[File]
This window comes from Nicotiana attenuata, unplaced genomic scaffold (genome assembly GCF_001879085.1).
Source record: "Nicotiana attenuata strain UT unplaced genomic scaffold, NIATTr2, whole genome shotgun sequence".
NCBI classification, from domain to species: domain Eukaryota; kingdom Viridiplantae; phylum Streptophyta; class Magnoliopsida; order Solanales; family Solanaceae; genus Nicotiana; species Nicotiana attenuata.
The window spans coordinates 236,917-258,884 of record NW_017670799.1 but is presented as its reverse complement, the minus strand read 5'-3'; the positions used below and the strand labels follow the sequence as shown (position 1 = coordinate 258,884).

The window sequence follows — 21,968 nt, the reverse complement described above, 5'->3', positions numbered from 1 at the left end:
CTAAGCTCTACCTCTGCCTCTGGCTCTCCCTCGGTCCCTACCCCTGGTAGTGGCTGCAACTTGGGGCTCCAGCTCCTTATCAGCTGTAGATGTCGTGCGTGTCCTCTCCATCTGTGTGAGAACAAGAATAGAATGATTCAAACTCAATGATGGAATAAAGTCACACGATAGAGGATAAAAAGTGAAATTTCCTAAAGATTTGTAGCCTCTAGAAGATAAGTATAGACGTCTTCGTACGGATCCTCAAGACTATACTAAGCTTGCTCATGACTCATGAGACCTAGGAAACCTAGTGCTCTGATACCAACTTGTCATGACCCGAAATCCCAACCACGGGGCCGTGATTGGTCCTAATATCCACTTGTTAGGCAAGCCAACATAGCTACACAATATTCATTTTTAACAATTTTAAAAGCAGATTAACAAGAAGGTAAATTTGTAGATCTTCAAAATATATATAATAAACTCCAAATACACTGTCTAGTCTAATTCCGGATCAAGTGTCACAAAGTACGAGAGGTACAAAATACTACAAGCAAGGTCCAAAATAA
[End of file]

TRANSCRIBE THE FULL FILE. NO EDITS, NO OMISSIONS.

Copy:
This window comes from Nicotiana attenuata, unplaced genomic scaffold (genome assembly GCF_001879085.1).
Source record: "Nicotiana attenuata strain UT unplaced genomic scaffold, NIATTr2, whole genome shotgun sequence".
NCBI classification, from domain to species: domain Eukaryota; kingdom Viridiplantae; phylum Streptophyta; class Magnoliopsida; order Solanales; family Solanaceae; genus Nicotiana; species Nicotiana attenuata.
The window spans coordinates 236,917-258,884 of record NW_017670799.1 but is presented as its reverse complement, the minus strand read 5'-3'; the positions used below and the strand labels follow the sequence as shown (position 1 = coordinate 258,884).

The window sequence follows — 21,968 nt, the reverse complement described above, 5'->3', positions numbered from 1 at the left end:
CTAAGCTCTACCTCTGCCTCTGGCTCTCCCTCGGTCCCTACCCCTGGTAGTGGCTGCAACTTGGGGCTCCAGCTCCTTATCAGCTGTAGATGTCGTGCGTGTCCTCTCCATCTGTGTGAGAACAAGAATAGAATGATTCAAACTCAATGATGGAATAAAGTCACACGATAGAGGATAAAAAGTGAAATTTCCTAAAGATTTGTAGCCTCTAGAAGATAAGTATAGACGTCTTCGTACGGATCCTCAAGACTATACTAAGCTTGCTCATGACTCATGAGACCTAGGAAACCTAGTGCTCTGATACCAACTTGTCATGACCCGAAATCCCAACCACGGGGCCGTGATTGGTCCTAATATCCACTTGTTAGGCAAGCCAACATAGCTACACAATATTCATTTTTAACAATTTTAAAAGCAGATTAACAAGAAGGTAAATTTGTAGATCTTCAAAATATATATAATAAACTCCAAATACACTGTCTAGTCTAATTCCGGATCAAGTGTCACAAAGTACGAGAGGTACAAAATACTACAAGCAAGGTCCAAAATAA